Wondercon was buzzing on Sunday, and Peter had to work at the booth until 3:30 pm, so he couldn’t simultaneously take Neil around the show floor. We needed to get away from the booth, so I decided to take the children to the Picasso and His Influence on American Artists exhibit at the nearby San Francisco Museum of Modern Art (aka SF MoMA).
Due to general cluelessness, we ended up wandering the fourth floor, which was completely given over to a Brice Marden exhibit. All Brice Marden paintings look like a lot of colorful rubber bands thrown on a canvas:
I kept looking for the entrance to the Picasso exhibit, but Neil, who, as a fourth grader, already has a better understanding and appreciation of modern art, than I do, paused and perused a few of the paintings.
Finally, a sympathetic guard told us how to get up to the fifth floor and the Picasso show. It was well done, especially a gallery putting Jasper John’s Picasso derivaties next to the original paintings. But if you see a lot of Picasso, you can see that Picasso is creepy, and the paintings his work inspired were pretty creepy too. I like some of the art styles Picasso founded, but I don’t like Picasso art itself.
We breezed through the third floor, and ended up on the last floor of art, the second floor. It’s my favorite floor, because it has the “classic” modern art: works by Henri Matisse, Joan Miro, Piet Mondrian, and Salvador Dali. It’s the modern art I’ve had explained to me often enough to be able to understand it. But before we could get to that section, Neil directed me to the education center. I’ve seen it before, and it just seemed like a quiet area and probably a waste of time. It has computer stations and books, as well as the occassional movie about art.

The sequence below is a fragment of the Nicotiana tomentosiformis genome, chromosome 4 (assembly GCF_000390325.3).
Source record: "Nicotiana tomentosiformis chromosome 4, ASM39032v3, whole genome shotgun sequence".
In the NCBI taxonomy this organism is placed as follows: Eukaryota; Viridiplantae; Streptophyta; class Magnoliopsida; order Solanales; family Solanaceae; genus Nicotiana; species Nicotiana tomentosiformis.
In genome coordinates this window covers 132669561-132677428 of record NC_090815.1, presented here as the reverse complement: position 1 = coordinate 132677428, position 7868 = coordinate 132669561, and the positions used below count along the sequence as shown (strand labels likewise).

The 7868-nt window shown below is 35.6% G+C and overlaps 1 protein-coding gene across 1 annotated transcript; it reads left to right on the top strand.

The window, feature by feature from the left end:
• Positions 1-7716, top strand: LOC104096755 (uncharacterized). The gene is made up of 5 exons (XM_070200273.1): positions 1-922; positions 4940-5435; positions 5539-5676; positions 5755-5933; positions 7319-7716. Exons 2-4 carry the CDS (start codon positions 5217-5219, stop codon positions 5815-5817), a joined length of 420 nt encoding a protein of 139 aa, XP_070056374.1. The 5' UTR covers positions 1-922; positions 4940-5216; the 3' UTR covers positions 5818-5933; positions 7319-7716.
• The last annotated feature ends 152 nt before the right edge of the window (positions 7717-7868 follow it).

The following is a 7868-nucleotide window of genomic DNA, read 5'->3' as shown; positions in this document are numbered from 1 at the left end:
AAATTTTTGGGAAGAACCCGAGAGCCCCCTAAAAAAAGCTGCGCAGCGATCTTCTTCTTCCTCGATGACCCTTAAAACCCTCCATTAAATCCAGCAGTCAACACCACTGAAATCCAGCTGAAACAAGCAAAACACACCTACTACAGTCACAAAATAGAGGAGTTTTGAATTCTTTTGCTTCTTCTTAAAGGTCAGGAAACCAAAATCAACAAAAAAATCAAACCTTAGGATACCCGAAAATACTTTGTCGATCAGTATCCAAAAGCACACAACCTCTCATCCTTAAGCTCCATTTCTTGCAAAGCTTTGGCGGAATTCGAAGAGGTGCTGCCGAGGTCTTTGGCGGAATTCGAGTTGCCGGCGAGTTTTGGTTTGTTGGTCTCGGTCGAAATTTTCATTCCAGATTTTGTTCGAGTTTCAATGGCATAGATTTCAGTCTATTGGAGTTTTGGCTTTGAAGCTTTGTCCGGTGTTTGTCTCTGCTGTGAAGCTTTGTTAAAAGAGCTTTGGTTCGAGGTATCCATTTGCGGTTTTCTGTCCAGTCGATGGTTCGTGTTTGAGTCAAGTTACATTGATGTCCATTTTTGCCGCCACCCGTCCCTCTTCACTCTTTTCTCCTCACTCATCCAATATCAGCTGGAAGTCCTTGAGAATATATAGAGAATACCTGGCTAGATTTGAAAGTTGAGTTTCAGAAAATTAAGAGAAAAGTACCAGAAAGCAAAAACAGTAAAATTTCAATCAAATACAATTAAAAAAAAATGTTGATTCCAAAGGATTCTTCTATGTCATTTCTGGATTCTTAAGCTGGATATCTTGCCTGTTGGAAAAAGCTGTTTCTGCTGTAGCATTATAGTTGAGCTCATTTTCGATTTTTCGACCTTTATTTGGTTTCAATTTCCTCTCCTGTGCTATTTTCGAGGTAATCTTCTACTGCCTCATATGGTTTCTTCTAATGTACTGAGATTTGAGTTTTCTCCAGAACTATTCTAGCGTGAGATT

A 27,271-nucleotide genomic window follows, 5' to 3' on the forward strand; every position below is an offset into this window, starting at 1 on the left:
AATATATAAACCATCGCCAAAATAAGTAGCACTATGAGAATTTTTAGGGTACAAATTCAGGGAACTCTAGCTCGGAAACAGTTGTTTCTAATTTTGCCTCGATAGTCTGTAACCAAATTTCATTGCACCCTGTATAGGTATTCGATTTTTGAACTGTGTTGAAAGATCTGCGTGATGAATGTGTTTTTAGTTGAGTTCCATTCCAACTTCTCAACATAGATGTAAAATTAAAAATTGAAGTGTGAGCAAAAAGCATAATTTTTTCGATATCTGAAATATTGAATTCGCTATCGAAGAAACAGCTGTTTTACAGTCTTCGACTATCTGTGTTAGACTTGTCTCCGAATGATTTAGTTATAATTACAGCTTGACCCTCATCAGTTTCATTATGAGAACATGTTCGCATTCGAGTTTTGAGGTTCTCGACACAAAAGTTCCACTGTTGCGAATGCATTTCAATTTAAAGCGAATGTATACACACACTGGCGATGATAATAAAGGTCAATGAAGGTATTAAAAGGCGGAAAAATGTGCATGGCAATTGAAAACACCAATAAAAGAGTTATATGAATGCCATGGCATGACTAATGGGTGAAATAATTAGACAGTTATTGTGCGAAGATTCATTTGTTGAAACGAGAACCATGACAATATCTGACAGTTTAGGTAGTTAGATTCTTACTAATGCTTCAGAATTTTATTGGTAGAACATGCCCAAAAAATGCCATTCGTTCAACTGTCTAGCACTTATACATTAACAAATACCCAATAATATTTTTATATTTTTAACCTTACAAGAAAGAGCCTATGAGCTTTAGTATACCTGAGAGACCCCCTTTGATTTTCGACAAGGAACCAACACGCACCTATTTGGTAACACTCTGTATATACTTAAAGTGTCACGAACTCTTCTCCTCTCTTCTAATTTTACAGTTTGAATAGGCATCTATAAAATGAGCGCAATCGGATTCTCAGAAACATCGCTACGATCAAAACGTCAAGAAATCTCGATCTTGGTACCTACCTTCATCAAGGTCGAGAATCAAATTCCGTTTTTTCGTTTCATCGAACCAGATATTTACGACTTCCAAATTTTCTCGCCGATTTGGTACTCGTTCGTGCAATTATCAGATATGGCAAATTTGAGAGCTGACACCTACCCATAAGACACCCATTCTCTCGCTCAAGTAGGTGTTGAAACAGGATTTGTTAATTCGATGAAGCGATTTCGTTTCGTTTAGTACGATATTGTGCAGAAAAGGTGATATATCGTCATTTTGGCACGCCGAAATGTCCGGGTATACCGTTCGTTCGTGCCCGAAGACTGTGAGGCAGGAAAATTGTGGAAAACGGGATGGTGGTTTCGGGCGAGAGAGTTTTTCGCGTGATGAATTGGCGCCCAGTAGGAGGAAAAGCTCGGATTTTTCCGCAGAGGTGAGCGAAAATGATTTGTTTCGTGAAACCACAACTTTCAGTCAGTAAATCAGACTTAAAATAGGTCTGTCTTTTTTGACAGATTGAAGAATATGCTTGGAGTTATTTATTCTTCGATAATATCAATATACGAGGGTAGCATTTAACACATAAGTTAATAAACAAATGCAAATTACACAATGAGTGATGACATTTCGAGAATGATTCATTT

But we had nothing but time, so I indulged my son. Upon closer examination, it turns out SF MoMA is not only an art museum, but an interactive hands-on art museum as well. A far corner was set up just for children. There were chairs shaped like a Keith Haring puppy and cat. There was an inviting stack of clean paper on a short table, with 3 boxes of crayons, chalk, and markers. A box was full of blocks, and another one had large cards that could be slotted together. Needless to say, my children went for all the activities. While they were creating, I found a good children’s book that had helpful tips for appreciating the art in the museum.
Neil studied a multimedia presentation on how to find undersketchings and overpainted works of art, while Kelly scribbled. Then Kelly recreated the museum building we were in with blocks. Neil made his own drawing, after the Brice Marden paintings he’d just seen on the fourth floor:
Jazzy music was playing and Kelly started skatting to it. Then we all played pretend jazz piano. Finally I pulled the children free to look at Paul Klee drawings, and we returned to Wondercon just in time for Neil to have some time with his father.